I don’t write to be famous, I don’t write to be known, I write because I am and I want to be read. How sad to fill a room with paintings no one sees or play music no one hears. Writing is talking without sound, singing without score and dancing without movement and yet, it is all of them. It is a solitary art conjured from thought and expressed by the need to communicate.

HEAD-SLAPS, SPEED-BUMPS and LIGHT-BULBS, one woman's WTF, oops and ah-ha moments of life.

They were published once, and as every writer knows, once is not enough.



Tuesday, May 13, 2014

This is the new attic

More about my attic? 
Really Carolynn, focus on something else, you're obsessed.
I originally wrote this piece as a column, sent it to my editor and then, after thinking about it for a few milliseconds I emailed her to pull it because it's so similar to a piece I wrote, which ran about six months ago. Golly gee Aunt Bee, I knew it sounded familiar. Anyway I'm posting it here for two reasons, because I like it and because I like it. I promise I won't write about my attic again. 



Spring cleaning is a lot like getting a flu shot; it only hurts a little, I feel better when it’s over and it’s something I only have to do once a year. This year I decided to start at the top.

A few weeks ago my youngest daughter and I ventured into the archeological dig we call the attic, she wanted to coordinate a yard sale, I wanted to finally clean and organize hoarder’s paradise; it’s like a gigantic black garbage-bag-cloud above our heads.  The sheer volume of stuff and disorganization has weighed heavily on my mind since it became a four-family storage locker for all things deemed currently not needed but a prospect for future use, or we’re just too lazy to haul it to the dump.

The untouched pile in the farthest corner, covered in a decade’s layer of dust, was placed there when we moved in. Next to that is a neat stack of my mother-in-laws leftovers of life, may she rest in organized peace. Forward of those carefully stacked and labeled boxes, the chaos of the attic descends into a maelstrom of piles categorized by college year, and the eventual first and second apartment unnecessaries of my children.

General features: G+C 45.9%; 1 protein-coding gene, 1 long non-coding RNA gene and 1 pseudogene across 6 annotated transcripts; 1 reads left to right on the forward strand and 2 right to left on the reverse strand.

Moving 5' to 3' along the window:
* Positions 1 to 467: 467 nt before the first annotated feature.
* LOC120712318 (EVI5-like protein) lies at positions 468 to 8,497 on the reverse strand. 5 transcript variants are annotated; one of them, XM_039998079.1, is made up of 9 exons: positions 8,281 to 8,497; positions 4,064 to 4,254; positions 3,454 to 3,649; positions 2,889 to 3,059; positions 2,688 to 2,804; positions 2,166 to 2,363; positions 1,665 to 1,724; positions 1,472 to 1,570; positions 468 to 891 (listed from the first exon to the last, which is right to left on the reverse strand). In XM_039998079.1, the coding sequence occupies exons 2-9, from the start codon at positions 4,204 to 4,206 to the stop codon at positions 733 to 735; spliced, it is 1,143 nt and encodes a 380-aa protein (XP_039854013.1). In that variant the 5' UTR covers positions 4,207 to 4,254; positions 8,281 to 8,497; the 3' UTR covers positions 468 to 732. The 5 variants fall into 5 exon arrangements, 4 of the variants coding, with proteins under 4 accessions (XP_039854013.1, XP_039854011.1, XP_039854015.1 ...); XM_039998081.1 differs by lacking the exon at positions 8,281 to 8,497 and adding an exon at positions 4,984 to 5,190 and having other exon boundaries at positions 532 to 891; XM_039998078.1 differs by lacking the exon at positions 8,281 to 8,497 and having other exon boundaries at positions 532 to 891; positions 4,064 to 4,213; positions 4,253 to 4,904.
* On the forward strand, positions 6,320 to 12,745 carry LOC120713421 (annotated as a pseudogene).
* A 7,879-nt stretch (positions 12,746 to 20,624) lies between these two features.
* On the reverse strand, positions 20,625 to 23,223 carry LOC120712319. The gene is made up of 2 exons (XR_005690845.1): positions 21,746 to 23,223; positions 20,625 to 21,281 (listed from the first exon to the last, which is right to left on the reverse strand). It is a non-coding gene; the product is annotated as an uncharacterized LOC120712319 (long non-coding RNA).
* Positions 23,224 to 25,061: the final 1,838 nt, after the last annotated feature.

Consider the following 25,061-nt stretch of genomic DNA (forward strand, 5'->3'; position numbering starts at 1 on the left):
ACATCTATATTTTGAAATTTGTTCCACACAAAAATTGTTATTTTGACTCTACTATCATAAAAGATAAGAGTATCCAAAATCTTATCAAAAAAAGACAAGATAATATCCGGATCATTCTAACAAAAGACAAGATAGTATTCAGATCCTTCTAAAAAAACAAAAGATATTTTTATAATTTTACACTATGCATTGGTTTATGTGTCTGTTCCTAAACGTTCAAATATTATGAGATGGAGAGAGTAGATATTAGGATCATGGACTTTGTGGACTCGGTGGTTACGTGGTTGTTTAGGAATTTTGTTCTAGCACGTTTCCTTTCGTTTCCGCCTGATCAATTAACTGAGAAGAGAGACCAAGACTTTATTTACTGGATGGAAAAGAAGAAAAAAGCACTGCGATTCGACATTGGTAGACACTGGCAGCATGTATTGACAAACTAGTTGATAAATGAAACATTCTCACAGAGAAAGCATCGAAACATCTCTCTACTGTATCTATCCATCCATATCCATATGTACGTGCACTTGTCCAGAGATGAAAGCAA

Open the door at the top of the stairs and you’re initially prevented entrance by a queen-size mattress and box-spring, one of three sets standing on end like random fence sections barring passage from one path to another. That set was the last of the big stuff to go up there during one of those, push hard and slam the door moments.

For a year or so, when someone said they wanted to put something in the attic, I’d joke that you can’t even fit another piece of paper up there but they always found room.

Because it gets candle-melting hot and snow-globe freezing cold during the extreme seasons, the windows of opportunity to cull through are few, only half a year.

‘Yard Sale’, so much effort for so little monetary return, was not something I wanted to do. Donating and dumping is more my speed. But I figured if the kids wanted to make a few bucks, (key word ‘few’), who am I to talk them down from the edge of monumental effort for pennies.

We dove in.

My husband took about half a dozen pick-up loads to the transfer station, aka dump, and the attic is almost completely clean and totally organized. Problem now is that the girls’ former bedrooms, and my office, are filled with boxes and bags ticketed for a yard sale we can’t seem to set a date for. On a white board hanging on a bedroom door I wrote, “This is the new attic”.

When I started going through everything I was amazed by the emotions which rose to the surface from what I had saved. While working side by side with my daughter, the gratification of the cleaning did not even come close to the pleasure of reminiscing. I am selling things I have never used, (some purchased at yard sales years ago), and I am letting go of things which once seemed so important and are now as unessential as eight-tracts and as passé as pet rocks.

From a non-descript box of miscellaneous stuff, I was sorting and pitching and came upon an unframed black and white wallet sized photo. It is the only existing picture of my parent’s wedding in 1944, capturing their first kiss as husband and wife. When I think of how long that one photo has remained hidden, how impossible its discovery was, and how close I came to throwing it away, I realized the value of the yard sale we will eventually have is priceless. Enough said.


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